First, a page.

Recently Jeanne and I decided to go shopping in Spokane at the River Park Square. We took her car.
Before heading out, there was a voice within that said, “take your car this time.” In the end, however, I didn’t listen to that voice.
It was in Spokane that we encountered many homeless folks. They seemed to be everywhere. One fellow was talking to himself and doing some strange things on the street. Was he hearing voices?
In Moses Lake, we have our share of the homeless. I got to know two of them in the past couple of months. One person now has a job, an apartment, and at last report was doing well. This individual was acting to do everything within their power to get off the streets and better themselves.
The other person? I ended up walking away. I spent about an hour with him. His paranoia was too much for me to deal with. I couldn’t “fix” that. He put up road blocks to every avenue that I offered to help. In the end, he wished to remain on the streets. I was at a complete loss.
But back to our shopping trip: when we left River Park Square, I was driving. We encountered road construction and unfamiliar territory. This was complicated by confusing and well-worn lane markers. In the midst of this mess, I was involved in an accident with a very large cement truck. Fortunately, everyone walked away fine.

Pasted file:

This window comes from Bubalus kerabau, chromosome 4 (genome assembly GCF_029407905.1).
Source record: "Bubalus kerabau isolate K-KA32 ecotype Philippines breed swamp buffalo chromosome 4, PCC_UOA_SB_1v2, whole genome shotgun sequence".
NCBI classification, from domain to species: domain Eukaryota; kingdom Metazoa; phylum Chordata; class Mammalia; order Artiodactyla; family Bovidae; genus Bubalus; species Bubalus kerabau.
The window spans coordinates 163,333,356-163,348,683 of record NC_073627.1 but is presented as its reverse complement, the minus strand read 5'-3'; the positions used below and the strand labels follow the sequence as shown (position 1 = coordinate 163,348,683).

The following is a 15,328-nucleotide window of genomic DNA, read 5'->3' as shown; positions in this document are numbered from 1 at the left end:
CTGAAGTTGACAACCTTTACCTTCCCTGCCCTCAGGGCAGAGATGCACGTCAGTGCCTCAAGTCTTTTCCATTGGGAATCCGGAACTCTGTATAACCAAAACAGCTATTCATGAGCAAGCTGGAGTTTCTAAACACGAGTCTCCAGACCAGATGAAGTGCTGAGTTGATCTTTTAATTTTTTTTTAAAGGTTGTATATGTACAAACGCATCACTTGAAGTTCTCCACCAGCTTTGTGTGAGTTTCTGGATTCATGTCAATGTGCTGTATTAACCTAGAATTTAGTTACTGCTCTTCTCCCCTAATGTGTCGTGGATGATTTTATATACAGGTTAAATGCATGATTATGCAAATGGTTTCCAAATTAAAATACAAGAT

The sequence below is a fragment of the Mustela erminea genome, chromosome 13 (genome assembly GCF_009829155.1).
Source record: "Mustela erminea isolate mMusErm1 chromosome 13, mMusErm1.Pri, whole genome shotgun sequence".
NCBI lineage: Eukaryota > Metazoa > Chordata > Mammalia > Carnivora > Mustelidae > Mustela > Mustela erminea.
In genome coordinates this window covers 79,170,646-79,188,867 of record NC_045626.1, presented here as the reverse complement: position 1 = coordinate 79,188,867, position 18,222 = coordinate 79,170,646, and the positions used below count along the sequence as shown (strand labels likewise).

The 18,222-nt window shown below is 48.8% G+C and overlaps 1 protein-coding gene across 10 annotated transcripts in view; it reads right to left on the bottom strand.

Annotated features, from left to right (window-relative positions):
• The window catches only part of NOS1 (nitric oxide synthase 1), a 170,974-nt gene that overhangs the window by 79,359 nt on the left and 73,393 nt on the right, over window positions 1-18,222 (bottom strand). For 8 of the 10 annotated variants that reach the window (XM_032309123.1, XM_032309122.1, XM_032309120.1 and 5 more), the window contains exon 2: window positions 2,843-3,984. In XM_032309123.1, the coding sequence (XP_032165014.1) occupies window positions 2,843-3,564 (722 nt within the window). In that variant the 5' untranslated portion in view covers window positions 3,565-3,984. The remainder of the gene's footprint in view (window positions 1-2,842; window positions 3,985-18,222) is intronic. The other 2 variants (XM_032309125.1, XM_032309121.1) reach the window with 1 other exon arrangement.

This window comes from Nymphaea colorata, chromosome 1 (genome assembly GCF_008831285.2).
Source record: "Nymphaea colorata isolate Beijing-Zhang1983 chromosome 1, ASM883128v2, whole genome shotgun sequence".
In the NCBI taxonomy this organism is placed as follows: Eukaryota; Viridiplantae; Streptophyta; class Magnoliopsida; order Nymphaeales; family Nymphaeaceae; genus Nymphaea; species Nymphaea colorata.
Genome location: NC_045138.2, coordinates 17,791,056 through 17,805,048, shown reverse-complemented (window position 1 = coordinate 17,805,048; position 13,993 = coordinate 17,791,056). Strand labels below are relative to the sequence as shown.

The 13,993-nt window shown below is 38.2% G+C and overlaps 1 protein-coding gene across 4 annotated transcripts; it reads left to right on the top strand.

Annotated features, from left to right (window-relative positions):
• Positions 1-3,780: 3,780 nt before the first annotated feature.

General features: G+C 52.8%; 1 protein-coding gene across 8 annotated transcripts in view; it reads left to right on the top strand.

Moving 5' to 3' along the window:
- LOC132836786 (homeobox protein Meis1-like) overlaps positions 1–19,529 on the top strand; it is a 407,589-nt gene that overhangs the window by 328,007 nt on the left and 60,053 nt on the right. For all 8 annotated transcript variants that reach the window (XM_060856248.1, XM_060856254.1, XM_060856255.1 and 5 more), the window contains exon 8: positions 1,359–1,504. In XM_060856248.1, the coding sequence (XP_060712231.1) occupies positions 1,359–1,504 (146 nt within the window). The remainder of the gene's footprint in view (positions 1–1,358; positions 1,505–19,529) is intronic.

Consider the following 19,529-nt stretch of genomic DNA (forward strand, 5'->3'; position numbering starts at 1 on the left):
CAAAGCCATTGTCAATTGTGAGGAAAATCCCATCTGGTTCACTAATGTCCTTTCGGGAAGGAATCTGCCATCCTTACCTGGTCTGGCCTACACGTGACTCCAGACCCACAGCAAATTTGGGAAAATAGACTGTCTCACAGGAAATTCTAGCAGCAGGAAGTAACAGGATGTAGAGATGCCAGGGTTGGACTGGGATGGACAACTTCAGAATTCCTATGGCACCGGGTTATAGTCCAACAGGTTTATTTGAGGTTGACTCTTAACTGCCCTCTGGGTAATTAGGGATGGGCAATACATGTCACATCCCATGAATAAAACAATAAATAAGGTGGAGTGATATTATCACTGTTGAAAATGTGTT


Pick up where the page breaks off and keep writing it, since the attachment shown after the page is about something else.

I should have listened to that small voice that had warned me to take my own vehicle. It would have provided familiarity as well the comforting voice of my GPS. I would have likely avoided that accident.
Time and time again, that small voice within has proven to be both rational and correct, unlike that inside the head of a person with untreated schizophrenia.
In my experience, I have found that most folks on the streets have major issues – having experienced some form of abuse, battle mental illness, alcoholism, or drug addiction – but not all. In dealing with the homeless my constant companion, that small voice within, has urged me to remain open-minded.
I will most likely not be able to “fix” them. I direct most to Serve Moses Lake and other local organizations for help.
However, that small voice within urges me to remember to regard them as fellow human beings and always show some form of compassion.
Walter is pastor of Immanuel Lutheran Church and has served as parish pastor for more than 25 years.